Regulating platforms

The consensus on the issue of convergence and regulations channelled the discussion towards the business aspect of content creators and providers. For Mr. Chatterjee, there were two major questions - is the internet the new media or the mainstream media, and as a strategist for a content company - where is the piece of content being consumed? Both these factors are essential to the business aspect of convergence - as it has caused a five-fold increase in the monitisation power in the case of NDTV. Mr. Chatterjee adds that the Indian internet network is the least monitised, while remaining a leveller on the aspect of content provision. However, if the platform is allowed to dictate the pricing and the impact of the content - the levelling facet is disrupted. Abhinandan Sekhri elaborated on the emerging idea of consumption through subscription in the Indian market. However, before it is established, the governance aspect should evolve to be a changing exercise that keeps laws up with the nature of the society. The advancements in technology has altered consumer behaviour, yet the biggest challenge that we face is creating the distinction between news and content - as news platforms are now competing in the content market, but it’s upto to the user to realise that distinction, and to the providers to position the products in a way to make them compatible. Mr. Chatterjee clarified that he is not asking for greater regulation of platforms, but is interested in exploring mechanisms to establish a level playing field for monetization between content creators and the platforms that host them.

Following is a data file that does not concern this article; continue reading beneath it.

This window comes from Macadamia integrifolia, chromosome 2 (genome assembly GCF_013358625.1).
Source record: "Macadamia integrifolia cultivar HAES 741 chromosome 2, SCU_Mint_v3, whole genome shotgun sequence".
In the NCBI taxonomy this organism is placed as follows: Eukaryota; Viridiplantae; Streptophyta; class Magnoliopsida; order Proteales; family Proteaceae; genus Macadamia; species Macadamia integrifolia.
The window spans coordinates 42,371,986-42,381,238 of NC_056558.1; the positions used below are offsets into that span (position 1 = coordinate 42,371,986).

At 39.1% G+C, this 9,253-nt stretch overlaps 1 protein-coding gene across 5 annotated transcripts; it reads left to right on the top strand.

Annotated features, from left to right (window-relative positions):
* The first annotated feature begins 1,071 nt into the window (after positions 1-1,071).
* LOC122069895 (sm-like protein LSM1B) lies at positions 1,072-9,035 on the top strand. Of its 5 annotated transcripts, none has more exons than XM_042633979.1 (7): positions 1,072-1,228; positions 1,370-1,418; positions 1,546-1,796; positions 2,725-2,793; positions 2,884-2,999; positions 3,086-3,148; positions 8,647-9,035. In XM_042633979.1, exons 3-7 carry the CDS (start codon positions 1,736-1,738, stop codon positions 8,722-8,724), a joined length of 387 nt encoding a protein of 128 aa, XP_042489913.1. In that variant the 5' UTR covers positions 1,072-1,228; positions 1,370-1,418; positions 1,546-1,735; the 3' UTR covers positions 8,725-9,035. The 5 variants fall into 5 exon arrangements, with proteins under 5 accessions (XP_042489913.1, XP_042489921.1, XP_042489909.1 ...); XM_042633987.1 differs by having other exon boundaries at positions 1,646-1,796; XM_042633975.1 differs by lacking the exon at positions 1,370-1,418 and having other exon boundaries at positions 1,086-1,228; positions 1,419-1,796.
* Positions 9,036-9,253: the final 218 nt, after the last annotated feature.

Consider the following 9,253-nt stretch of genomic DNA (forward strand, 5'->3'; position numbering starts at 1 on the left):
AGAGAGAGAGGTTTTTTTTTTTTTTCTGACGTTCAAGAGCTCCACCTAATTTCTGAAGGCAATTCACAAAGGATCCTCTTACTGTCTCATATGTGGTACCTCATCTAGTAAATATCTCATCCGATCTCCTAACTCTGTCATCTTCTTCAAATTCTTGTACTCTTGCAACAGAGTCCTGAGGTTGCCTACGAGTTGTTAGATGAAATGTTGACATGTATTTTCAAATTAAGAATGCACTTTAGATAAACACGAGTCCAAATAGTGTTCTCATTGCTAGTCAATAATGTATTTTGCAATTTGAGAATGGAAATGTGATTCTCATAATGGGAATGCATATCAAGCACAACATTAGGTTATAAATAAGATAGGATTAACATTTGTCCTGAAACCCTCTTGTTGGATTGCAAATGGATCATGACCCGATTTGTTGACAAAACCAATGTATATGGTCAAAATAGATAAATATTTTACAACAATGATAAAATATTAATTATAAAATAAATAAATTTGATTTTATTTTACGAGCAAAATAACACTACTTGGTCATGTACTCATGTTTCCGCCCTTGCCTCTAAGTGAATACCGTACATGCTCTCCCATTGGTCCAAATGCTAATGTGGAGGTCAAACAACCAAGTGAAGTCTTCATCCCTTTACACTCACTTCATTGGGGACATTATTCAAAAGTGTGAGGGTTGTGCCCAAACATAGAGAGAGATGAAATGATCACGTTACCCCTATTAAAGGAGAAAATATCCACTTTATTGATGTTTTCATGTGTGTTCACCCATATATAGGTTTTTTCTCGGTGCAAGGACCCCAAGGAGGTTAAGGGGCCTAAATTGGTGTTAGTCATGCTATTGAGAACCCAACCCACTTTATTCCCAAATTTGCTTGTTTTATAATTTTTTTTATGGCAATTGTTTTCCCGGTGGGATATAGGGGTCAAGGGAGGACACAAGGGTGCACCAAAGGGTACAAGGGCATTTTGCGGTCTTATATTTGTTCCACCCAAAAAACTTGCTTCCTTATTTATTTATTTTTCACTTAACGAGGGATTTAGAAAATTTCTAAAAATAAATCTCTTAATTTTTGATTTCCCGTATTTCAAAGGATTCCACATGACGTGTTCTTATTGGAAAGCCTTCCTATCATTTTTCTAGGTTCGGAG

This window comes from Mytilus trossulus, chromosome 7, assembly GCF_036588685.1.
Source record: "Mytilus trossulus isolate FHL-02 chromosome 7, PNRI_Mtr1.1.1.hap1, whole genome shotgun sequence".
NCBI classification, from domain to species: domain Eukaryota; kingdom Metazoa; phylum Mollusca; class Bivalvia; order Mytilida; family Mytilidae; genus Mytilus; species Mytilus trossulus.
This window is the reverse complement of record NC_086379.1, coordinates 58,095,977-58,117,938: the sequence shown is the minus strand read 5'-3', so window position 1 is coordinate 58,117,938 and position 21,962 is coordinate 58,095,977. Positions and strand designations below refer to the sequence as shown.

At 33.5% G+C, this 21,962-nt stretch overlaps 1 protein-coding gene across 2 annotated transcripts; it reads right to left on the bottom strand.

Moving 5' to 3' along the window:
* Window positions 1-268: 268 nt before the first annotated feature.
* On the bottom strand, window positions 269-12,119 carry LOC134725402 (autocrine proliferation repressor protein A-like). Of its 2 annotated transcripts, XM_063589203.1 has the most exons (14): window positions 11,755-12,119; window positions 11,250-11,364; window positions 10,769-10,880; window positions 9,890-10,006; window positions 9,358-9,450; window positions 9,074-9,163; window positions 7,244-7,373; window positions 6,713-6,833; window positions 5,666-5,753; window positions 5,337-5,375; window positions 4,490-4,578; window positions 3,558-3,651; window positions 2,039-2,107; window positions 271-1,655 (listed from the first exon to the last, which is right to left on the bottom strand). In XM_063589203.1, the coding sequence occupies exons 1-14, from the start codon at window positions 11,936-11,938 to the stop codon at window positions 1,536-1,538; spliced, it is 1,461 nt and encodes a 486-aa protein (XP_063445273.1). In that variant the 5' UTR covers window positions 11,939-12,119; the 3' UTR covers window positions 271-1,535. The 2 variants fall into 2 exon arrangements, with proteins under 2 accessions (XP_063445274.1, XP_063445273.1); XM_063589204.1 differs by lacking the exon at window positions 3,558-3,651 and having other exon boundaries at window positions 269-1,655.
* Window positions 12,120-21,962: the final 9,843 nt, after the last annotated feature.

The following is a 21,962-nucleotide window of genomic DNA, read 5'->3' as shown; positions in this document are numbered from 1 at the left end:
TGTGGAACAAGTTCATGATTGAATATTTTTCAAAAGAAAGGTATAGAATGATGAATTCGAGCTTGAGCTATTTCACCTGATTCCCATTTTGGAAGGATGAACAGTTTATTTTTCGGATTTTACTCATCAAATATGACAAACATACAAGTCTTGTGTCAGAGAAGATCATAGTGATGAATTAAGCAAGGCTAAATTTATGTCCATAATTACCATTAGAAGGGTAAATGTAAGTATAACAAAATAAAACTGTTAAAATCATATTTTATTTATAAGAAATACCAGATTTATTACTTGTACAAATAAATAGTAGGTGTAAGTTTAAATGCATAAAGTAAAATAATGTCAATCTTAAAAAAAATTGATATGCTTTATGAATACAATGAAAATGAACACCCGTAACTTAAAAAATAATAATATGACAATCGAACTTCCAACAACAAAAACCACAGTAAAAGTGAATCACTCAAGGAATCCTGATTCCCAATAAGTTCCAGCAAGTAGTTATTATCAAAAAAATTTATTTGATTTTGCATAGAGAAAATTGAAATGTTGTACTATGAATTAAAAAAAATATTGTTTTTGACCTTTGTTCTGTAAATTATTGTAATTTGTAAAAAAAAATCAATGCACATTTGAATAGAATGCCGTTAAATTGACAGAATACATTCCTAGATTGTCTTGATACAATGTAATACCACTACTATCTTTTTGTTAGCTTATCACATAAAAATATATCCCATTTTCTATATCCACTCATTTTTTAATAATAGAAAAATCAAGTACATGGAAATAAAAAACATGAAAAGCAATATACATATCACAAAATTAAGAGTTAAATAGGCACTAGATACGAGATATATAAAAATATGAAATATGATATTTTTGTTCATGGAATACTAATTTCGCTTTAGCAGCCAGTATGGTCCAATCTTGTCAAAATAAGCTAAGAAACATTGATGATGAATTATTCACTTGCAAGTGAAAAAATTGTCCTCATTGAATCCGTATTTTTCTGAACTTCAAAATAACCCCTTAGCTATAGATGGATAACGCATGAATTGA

Convergence and regulation

Dr. Uppal provided a series of recommendations to improve the business aspect of convergence. He believes that it is a mistake to see convergence as a technological construct as functionality has not converged yet. Furthermore, the regulators need to pay heed to the functionality aspect; yet these regulators should be independent and not state operated - the state should only provide a framework for regulation. Another important facet of the regulatory body is to maintain the sustainability of the business  - and not their job to guarantee people a living. For Dr. Uppal, content regulation is not important, however the creation of an environment where minorities could voice their opinions is essential. We must realise that good regulation is great for the business but bad regulation has huge costs that increases the risks to cause damage to the freedom of expression of alternative voices.

Fighting fake news

The discussion ended with a heated conversation between members of the audience and the panelists - where the members of the audience brought up the idea of content on whatsapp, and the silver bullet of shutting down of the internet in situations that could lead to violence. It concluded with all panelists agreeing that this silver bullet is not the answer, and freedom of speech is essential. While applications like whatsapp are not content providers, the role of regulation would be to ensure robust competition, and prevention of the spread of content (whether opinion, or fake data) in the name of news.